Featured Research

from universities, journals, and other organizations

Rheumatologists Overestimate Physical Disability Of Rheumatoid Arthritis Patients, Study Finds

Date:
July 3, 2007
Source:
University of South Florida Health
Summary:
Rheumatologists substantially overestimate the physical disability of patients with rheumatoid arthritis, which may lead to inaccurate evaluations of patients' ability to work and need for lifestyle modifications, a new study found.

Rheumatologists substantially overestimate the physical disability of patients with rheumatoid arthritis – which may lead to inaccurate evaluations of the patient’s ability to work and need for lifestyle modifications, a new study found.

Researchers at the University of South Florida College of Medicine and James A. Haley Veterans’ Hospital found a clear physician-patient difference in assessment of the patients’ functional disability. The rheumatologists consistently rated their rheumatoid arthritis patients’ degree of difficulty in performing activities of daily living, such as walking, dressing and eating, higher than the patients themselves. This was particularly true for patients in advanced stages of the disease. The findings appear in the May 2007 issue of the Journal of Rheumatology.

“We flunked,” said co-first author John D. Carter, MD, assistant professor of medicine in the USF Division of Rheumatology. “The very physicians deemed to be experts in rheumatoid arthritis failed to make the grade when it came to determining their patients’ functional status.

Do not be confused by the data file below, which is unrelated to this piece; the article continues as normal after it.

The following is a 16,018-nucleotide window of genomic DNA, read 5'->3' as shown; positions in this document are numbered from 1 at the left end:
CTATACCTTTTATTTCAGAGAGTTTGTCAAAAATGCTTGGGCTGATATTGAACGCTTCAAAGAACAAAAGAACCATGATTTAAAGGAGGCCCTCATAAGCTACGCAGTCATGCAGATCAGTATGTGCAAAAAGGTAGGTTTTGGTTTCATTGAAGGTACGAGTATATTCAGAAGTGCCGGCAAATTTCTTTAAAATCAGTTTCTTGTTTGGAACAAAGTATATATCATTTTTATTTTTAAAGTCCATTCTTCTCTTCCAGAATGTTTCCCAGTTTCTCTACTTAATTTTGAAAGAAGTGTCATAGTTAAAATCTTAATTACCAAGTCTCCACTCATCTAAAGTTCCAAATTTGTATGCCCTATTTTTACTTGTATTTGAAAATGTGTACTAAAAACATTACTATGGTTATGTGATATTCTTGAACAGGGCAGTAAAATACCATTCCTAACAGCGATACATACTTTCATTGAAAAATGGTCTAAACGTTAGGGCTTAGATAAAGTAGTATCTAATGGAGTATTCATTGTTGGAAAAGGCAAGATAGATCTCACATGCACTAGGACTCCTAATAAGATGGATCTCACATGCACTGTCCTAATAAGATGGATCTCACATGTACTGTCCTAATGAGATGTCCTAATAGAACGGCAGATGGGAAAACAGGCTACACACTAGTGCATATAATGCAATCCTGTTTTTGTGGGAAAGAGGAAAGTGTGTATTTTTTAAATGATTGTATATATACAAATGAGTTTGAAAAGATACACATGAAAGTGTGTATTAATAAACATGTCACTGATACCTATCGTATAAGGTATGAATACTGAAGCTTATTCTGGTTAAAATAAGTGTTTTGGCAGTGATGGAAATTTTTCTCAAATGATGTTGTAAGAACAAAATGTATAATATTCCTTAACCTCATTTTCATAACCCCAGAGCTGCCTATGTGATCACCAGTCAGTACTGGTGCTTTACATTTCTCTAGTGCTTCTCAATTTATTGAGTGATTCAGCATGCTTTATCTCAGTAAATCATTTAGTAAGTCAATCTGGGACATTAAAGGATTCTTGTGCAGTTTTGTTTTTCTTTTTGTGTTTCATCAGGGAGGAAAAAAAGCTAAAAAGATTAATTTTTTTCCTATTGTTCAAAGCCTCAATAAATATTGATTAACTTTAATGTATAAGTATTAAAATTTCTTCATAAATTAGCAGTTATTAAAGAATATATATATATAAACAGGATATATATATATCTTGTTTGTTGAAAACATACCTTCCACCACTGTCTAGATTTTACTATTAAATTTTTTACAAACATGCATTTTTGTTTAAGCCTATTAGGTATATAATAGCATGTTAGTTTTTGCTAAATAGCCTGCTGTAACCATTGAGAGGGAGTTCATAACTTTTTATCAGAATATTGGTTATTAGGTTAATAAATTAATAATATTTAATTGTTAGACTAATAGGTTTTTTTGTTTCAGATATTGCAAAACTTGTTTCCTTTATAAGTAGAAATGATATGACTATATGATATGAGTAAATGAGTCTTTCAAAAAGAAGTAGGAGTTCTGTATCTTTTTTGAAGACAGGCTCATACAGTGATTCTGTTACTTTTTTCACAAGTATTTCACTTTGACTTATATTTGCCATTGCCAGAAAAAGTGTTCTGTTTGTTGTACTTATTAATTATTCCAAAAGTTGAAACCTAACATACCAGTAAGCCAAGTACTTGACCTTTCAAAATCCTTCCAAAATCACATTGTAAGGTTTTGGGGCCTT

“This discrepancy is important to correct because patients can rely on these assessments for their livelihood or other necessities to perform activities of daily living.”

Rheumatologists are frequently asked to complete functional disability reports by employers, disability attorneys, insurance companies and government agencies weighing a person’s eligibility for disability payments, employment, or assistive devices such as wheelchairs, walkers, braces and splints.

Using the Stanford Health Assessment Questionnaire-Disability Index (HAQ-DI), rheumatologists evaluated 223 patients during their regularly scheduled visits to the USF Rheumatology Clinics and James A. Haley Veterans’ Hospital. The effectiveness of the HAQ-DI, based on patient self-reporting of their disability status, has been validated in clinical studies. The questionnaire covers eight activities of daily living: dressing, arising, eating, hygiene, walking, reach, grip and outside activity.

Both physician and patient completed the HAQ-DI independently immediately following the visit and their respective scores were not shared.

The rheumatologists overestimated the degree of functional disability in 154, or 69 percent, of the 223 the patients. However, they were significantly more accurate at determining the degree of physical limitations in patients with less severe disease.

The reasons for the overestimation are unclear, but may include empathy and suggest that even patients with advanced rheumatoid arthritis adapt their activities to the progression of the chronic disease, Dr. Carter said. “We tend to associate visible joint deformities with incapacitated function, but patients may actually be more capable than we think.”

Rheumatologists typically determine functional disability based on the patient’s examination and medical history, but these impressions during routine care are inadequate, Dr. Carter said. The study points to the need for a formal, standardized evaluation, such as the HAQ-DI. “It needs to be reimbursable and include input from physical and occupational therapists who could add valuable insight to the process of evaluating disability,” he added.

Rheumatoid arthritis affects about 2.1 million Americans, or 1 percent of the population. Over the last decade new drugs have revolutionized the treatment of this debilitating inflammatory disease, but nearly all patients with rheumatoid arthritis eventually develop some degree of work or daily lifestyle disability, often severe.